“Celebrating linguistic diversity, plurilingualism, lifelong language learning” – European Day of Languages

European Day of LanguagesOn 26 September the European Day of Languages is held for the seventeenth time: its origins go back to 2001 when the first ever European Day of Languages concluded a yearlong celebration of “linguistic diversity, plurilingualism and lifelong language learning”.

We couldn’t agree more with the event’s official statement, which says that “[e]verybody deserves the chance to benefit from the cultural and economic advantages language skills can bring. Learning languages also helps to develop tolerance and understanding between people from different linguistic and cultural backgrounds.”

No matter where you are based in Europe, there are several interesting programmes you can choose from if you’d like to join the celebrations. You can browse the events near you on the European Day of Languages website here.

European Day of Languages

Ten years ago, the Council of Europe declared the 26 September to be European Day of Languages. As well as celebrating the 6000+ languages spoken across the world, and the rich, diverse culture that lies behind them, the aim is also to show people across Europe the importance and fun of learning a new language.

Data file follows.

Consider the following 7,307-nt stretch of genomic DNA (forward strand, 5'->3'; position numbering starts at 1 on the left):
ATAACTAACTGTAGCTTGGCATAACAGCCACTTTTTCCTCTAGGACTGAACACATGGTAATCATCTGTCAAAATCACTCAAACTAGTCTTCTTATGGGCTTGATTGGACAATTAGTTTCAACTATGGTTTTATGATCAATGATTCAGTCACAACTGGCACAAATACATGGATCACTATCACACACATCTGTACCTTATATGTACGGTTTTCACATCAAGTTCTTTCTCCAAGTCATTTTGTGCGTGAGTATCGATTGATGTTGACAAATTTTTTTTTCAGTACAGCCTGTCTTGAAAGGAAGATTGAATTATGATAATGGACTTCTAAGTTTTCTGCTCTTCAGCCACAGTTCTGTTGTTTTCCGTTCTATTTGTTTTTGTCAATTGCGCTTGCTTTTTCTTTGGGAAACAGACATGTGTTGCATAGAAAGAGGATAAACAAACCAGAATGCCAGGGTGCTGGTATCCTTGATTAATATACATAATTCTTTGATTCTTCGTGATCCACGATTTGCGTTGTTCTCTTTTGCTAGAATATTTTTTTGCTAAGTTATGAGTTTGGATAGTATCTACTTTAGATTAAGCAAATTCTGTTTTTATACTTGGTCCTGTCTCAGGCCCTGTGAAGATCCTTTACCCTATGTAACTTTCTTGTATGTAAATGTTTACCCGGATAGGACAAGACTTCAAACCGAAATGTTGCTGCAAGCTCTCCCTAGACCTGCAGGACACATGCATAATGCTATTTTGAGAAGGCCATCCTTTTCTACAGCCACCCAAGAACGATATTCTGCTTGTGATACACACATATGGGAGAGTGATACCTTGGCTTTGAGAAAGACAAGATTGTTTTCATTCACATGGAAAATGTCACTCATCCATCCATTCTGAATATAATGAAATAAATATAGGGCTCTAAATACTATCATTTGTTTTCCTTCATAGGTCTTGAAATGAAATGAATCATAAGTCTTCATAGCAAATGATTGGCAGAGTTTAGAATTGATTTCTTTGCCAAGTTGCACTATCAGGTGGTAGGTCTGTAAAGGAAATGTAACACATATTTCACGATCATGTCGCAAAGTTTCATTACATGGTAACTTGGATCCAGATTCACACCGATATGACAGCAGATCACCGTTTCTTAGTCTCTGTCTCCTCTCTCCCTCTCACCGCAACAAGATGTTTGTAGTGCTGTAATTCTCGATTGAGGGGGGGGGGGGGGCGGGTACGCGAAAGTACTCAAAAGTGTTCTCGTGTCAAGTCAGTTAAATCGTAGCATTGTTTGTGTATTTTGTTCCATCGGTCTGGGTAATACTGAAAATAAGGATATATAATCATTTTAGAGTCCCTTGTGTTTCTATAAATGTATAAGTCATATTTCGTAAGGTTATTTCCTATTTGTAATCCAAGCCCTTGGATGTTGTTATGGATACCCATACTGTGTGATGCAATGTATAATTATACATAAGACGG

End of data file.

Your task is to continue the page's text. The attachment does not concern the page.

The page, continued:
In the FE office, as you might imagine, we cover a wide variety of languages, including Brazilian Portuguese, German, Spanish, Italian, French, Chinese, Hungarian and Arabic. And you might not be aware of the number of celebrities that speak more than one language. Did you know, for example, that actor Christopher Lee is able to charm with his  deep and sonorous voice in French, German, Greek, Italian, Russian, Spanish and Swedish? Or that native German speaker Pope Benedict XVI also speaks English, French, Italian, Portuguese, Russian, Spanish and Latin, as well as reading Ancient Greek and biblical Hebrew.

Footballers are often lampooned for their lack of intelligence, but many speak at least two languages. Player and pundit Gary Linekar added speaking Spanish and Japanese to his talents while playing abroad and is a great ambassador for learning new languages: “I’ve really enjoyed learning Spanish and Japanese. Getting to grips with a new language can be great fun, and you learn so much about other people and what makes them tick.”

Sadly, most of our European neighbours put our own linguistic skills to shame. It is easy as a native English speaker to rely only on our own language but so much more rewarding to learn another. Why not give it a try?

Find out more about the European Day of Languages and the many advantages of learning a new language at CILT – the National Centre for Languages.